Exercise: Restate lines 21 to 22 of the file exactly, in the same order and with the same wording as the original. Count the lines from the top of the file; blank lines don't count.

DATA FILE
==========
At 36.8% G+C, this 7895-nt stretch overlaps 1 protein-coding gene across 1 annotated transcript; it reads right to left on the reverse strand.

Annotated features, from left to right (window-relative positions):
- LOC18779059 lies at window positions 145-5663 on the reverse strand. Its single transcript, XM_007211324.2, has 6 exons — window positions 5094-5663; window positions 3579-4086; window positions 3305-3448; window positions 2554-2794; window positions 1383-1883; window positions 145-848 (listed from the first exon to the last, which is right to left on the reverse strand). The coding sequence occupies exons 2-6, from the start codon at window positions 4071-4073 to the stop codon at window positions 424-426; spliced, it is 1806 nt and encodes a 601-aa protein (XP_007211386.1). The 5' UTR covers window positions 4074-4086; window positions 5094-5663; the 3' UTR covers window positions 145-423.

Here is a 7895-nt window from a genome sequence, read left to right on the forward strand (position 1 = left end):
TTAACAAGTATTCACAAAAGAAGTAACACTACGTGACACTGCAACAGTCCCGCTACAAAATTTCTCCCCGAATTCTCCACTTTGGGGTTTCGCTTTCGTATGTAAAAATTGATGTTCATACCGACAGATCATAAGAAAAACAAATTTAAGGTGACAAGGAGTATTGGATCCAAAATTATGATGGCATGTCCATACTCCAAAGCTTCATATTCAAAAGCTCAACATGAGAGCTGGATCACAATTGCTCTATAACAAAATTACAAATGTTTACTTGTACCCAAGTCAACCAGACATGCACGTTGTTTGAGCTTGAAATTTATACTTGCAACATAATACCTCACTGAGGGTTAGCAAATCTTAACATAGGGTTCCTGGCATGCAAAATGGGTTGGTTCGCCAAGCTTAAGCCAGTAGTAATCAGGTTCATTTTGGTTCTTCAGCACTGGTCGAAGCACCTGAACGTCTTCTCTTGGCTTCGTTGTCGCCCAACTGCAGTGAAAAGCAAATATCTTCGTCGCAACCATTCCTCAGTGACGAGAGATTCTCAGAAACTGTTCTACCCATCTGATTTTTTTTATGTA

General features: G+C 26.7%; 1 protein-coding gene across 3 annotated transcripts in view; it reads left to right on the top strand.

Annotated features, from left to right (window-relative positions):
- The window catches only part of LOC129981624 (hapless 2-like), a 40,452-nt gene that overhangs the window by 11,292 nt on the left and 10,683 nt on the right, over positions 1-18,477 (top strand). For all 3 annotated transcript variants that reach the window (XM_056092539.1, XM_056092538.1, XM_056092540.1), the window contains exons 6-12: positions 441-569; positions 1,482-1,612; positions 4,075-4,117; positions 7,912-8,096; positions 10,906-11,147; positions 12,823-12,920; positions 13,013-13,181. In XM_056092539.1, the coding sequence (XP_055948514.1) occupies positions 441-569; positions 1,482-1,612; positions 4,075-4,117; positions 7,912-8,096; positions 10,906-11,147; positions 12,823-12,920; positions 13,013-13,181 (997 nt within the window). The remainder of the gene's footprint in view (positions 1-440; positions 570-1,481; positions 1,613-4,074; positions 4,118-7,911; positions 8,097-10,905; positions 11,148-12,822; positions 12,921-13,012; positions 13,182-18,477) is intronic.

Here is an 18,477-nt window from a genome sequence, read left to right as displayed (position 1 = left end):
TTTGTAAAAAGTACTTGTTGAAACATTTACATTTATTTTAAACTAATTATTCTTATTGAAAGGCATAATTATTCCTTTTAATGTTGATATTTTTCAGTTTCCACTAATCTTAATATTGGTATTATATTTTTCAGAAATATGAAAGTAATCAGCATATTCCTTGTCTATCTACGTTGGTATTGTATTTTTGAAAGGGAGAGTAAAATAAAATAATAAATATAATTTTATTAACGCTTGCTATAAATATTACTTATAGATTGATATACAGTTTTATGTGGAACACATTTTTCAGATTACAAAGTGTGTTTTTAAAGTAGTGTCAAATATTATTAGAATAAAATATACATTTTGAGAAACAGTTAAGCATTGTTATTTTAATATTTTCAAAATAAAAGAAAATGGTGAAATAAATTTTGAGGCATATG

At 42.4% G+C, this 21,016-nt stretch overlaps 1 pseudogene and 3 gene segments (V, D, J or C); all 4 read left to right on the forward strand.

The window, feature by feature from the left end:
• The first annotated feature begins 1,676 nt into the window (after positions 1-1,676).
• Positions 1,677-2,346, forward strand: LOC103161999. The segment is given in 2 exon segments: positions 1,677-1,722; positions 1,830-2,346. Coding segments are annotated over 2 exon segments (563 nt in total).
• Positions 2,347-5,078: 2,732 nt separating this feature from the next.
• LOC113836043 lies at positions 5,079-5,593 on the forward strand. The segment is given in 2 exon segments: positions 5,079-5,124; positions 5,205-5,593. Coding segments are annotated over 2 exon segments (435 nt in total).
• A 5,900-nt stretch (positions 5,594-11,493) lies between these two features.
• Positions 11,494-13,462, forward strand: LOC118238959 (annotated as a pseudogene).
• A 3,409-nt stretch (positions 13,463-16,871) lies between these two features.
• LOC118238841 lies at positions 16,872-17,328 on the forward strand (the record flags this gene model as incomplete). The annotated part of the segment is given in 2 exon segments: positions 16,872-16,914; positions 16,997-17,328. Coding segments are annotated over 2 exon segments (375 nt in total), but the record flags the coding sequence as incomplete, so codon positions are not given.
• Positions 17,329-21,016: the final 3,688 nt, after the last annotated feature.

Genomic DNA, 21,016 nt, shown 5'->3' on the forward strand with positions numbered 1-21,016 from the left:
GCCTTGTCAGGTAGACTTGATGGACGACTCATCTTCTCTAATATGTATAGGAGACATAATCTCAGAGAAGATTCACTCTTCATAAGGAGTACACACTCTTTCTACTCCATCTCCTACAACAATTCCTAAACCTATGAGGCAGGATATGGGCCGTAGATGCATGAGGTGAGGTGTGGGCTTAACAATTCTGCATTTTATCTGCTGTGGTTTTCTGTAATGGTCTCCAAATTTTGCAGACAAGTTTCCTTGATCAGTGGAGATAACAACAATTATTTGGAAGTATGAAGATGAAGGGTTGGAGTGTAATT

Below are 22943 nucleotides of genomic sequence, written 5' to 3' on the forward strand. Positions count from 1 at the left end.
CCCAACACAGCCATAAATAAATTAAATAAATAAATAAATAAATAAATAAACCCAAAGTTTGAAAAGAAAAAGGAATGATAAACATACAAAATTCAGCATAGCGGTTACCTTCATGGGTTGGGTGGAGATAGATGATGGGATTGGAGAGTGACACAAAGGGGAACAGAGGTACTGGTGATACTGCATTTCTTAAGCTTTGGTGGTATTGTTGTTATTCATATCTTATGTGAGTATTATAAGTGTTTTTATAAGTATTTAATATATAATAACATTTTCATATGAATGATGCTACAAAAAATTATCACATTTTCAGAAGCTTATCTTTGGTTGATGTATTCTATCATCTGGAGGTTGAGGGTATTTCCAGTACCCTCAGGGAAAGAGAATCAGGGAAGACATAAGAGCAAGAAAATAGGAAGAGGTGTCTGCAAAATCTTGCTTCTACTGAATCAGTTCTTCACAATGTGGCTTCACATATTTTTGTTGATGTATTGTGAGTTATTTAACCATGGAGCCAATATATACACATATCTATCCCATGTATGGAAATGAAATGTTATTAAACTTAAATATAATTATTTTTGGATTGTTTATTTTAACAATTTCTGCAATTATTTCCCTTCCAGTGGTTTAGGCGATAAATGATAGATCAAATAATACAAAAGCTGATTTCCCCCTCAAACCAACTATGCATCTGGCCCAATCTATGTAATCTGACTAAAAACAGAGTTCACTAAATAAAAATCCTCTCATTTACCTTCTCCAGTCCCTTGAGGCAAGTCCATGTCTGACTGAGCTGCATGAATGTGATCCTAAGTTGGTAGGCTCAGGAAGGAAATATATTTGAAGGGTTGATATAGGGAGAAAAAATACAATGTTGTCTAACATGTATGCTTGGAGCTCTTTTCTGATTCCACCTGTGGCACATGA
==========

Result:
• Positions 17,329-21,016: the final 3,688 nt, after the last annotated feature.

Genomic DNA, 21,016 nt, shown 5'->3' on the forward strand with positions numbered 1-21,016 from the left: